Compressed air system with a PCM heat exchanger prototype by Dr. Reza Alizade Evrin from Ontario Tech University.[1][2]
Compressed air system with a PCM heat exchanger prototype diagram

A compressed-air vehicle (CAV) is a transport mechanism fueled by tanks of pressurized atmospheric gas and propelled by the release and expansion of the gas within a pneumatic motor.

CAV's have found application in torpedoes, locomotives used in situations where standard locomotives are a hazard, and early prototype submarines.

Compressed-air vehicles operate according to a thermodynamic process where air cools down when expanding and heats up when being compressed and those are thermal energy losses that drain the capacity factor, however with the recent developments in isothermal compressed air energy storage ICAES plants, compressed air storage has reached 4 times the capacity factor of lithium-ion batteries with 2.7MJ/kg or 3.6MJ/m3[3] and in 2020 there has been developments in ICAV car or isothermal compressed-air vehicle published by Dr. Reza Alizade Evrin from Ontario Tech University[1][2] with a first prototype that uses low-pressure air tanks and exhaust air recovery to power a paraffin heat exchanger system with a global energy efficiency of 74% (reaching 73–90% efficiency of lithium-ion electric cars) with a driving range of 140 km. This efficiency and range can be increased by using storage tank as vehicle chassis structure, high-pressure tanks, new rotary engines, and a more efficient heat exchanger. This breakthrough, together with the availability of recycled and bio-based thermoplastics for tanks, pneumatic components and renewable energy means this technology can be the basis of a free green transportation revolution with energy and circular industry decentralization with open source numerical control machines fabrication including additive manufacturing, while multistage air compressors and coolers or hydraulic pumps can be attached directly to VAWT wind turbines, stirling engine with a parabolic or Fresnel lens solar concentrator or river, tidal, wave hydropower turbine with no electric energy or electric grid needed nor energy conversion inefficiencies or additional energy storage, also instead of onboard heat recovery system there can be used a refillable molten salt (from Fresnel lens or parabolic Concentrated solar power) reservoir in a heat exchanger system.

Compressed-air propulsion may also be incorporated in hybrid systems, such as with battery electric propulsion. This kind of system is called a hybrid-pneumatic electric propulsion. Additionally, regenerative braking can also be used in conjunction with this system.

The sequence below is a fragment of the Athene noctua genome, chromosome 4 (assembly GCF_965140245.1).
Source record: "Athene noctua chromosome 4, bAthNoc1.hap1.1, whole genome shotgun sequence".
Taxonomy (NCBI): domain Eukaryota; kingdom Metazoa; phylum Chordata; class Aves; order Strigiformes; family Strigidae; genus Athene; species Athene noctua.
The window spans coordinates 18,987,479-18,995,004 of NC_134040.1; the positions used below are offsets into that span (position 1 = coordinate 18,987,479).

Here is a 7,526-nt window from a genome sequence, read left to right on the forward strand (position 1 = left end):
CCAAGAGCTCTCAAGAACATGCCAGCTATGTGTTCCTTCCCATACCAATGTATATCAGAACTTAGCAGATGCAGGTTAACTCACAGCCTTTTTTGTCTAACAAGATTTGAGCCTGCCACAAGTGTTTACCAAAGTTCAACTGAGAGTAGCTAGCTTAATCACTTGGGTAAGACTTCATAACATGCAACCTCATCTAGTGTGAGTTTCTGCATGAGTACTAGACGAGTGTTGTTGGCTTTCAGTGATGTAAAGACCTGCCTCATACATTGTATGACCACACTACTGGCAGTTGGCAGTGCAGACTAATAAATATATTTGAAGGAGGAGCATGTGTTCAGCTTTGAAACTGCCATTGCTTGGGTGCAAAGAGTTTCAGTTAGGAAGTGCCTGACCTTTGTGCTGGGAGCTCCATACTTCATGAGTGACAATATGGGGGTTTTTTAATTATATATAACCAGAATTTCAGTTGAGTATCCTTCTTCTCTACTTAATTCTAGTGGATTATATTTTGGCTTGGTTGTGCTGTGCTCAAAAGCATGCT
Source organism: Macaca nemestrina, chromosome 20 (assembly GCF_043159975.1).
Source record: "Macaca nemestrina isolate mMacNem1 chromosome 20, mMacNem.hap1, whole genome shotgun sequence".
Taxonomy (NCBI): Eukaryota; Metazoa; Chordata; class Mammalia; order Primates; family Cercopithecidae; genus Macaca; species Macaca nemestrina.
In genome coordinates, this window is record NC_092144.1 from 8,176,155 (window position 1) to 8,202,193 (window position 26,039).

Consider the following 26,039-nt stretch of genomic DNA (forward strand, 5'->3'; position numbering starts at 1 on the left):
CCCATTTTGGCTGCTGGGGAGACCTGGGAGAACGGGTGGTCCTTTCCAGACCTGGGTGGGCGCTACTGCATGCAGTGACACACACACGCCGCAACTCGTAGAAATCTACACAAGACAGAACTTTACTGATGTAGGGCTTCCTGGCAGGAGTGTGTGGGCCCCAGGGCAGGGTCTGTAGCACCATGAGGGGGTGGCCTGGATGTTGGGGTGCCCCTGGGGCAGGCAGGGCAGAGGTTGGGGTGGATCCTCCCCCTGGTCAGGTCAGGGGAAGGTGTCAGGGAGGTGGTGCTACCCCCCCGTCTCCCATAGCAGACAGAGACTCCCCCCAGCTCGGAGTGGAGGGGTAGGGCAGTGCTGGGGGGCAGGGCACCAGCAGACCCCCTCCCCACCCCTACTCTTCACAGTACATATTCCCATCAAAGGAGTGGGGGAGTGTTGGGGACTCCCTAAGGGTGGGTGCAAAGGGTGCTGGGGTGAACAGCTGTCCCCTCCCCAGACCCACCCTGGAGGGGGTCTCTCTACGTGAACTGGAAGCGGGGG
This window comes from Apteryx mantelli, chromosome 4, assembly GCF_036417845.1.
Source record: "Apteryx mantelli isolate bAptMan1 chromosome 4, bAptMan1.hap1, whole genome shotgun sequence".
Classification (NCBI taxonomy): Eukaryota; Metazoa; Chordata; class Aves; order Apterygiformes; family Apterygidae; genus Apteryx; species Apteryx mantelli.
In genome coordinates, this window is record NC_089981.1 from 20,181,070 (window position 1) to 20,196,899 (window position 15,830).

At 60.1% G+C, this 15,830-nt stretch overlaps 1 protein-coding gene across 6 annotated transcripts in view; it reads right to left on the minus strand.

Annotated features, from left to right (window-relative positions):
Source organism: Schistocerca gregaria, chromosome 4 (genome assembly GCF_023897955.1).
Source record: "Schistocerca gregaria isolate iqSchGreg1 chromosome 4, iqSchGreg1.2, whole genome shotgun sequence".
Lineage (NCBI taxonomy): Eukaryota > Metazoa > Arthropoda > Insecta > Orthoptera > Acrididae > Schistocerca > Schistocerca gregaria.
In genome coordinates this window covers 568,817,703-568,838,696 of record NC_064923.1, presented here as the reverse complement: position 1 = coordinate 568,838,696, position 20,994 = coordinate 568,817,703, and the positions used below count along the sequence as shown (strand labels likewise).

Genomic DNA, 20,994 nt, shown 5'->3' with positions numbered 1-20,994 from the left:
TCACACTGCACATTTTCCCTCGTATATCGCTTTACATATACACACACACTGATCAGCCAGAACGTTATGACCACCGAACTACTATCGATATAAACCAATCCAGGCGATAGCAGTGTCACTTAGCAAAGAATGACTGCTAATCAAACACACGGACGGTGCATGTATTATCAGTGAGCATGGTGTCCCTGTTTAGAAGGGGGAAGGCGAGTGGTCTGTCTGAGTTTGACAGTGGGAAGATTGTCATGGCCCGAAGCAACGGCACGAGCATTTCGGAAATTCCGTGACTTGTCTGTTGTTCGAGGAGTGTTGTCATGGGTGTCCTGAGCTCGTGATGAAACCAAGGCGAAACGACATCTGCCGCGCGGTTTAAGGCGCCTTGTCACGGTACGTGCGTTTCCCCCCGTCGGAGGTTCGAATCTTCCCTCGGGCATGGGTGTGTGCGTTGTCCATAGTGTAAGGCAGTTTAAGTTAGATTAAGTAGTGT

Compressed-air engines

In principle, any pneumatic motor can be used for a compressed-air vehicle, but some engines were specifically developed for this application and/or have specific advantages.

di pietro engine

Dipietro eccentric shaft, rotary vane air engine

There have been several dubious claims with undisclosed information. However, the "di pietro" engine has been partially tested with CAD and finite element analysis program and published in scientific papers by Jarosław Zwierzchowski from Lodz University of Technology in 2017,[4] which is an eccentric shaft vane motor that uses low air pressure.

Liquidpiston

LiquidPiston rotary engine [5]

Another recent engine that could be adapted to compressed air is Liquidpiston rotary engine.[5]

Compressed-air tanks and collision safety

Hyundai nexo high-pressure hydrogen tank safety
DuraStor consortium Thermoplastic composite pressure vessels for hydrogen vehicles [6]

Main article: Compressed-air tank

The tanks must be designed to safety standards appropriate for a pressure vessel, such as ISO 11439.[7]

The pressure vessels or air storage tanks that can be used in compressed-air vehicles can be made of low pressure (9 atm) or high pressure (+240 atm), and can be made of composite materials like thermoplastic and fiber reinforced thermoplastics,[6][8] that means that the price can drop by using recycled or biobased thermoplastics using rotational molding and they are much lighter than lithium-iron batteries and 70% lighter compared to steel tanks, also they have more lifespan and don't need much maintenance.

To reduce vehicle weight further the air tanks can be used as structural storage so the tank is the main part of the vehicle chassis while using appropriate impact isolation, however fiber reinforced thermoplastic tanks only have ruptures in case of collision and don't explode. Some advances in pressure vessels for vehicles have been developed for hydrogen vehicles with high compression pressure vessels. Automobile designer Hyundai states:[9]

Hydrogen tanks require ‘High Strength’ to prevent rupture and ‘High Stiffness’ for durability. Strength is defined as the level of resistance to an influence of an external force. Stiffness is the level of resistance maintaining its original shape. The carbon fiber materials used in making hydrogen fuel tanks is as light as a plastic but has six and four times the strength and stiffness of steel, respectively. “When a bullet penetrates a hydrogen tank, it does not explode. Instead, hydrogen leaks out through the bullet hole. In a standard collision test, not even a tiny amount of hydrogen was detected because none had leaked out.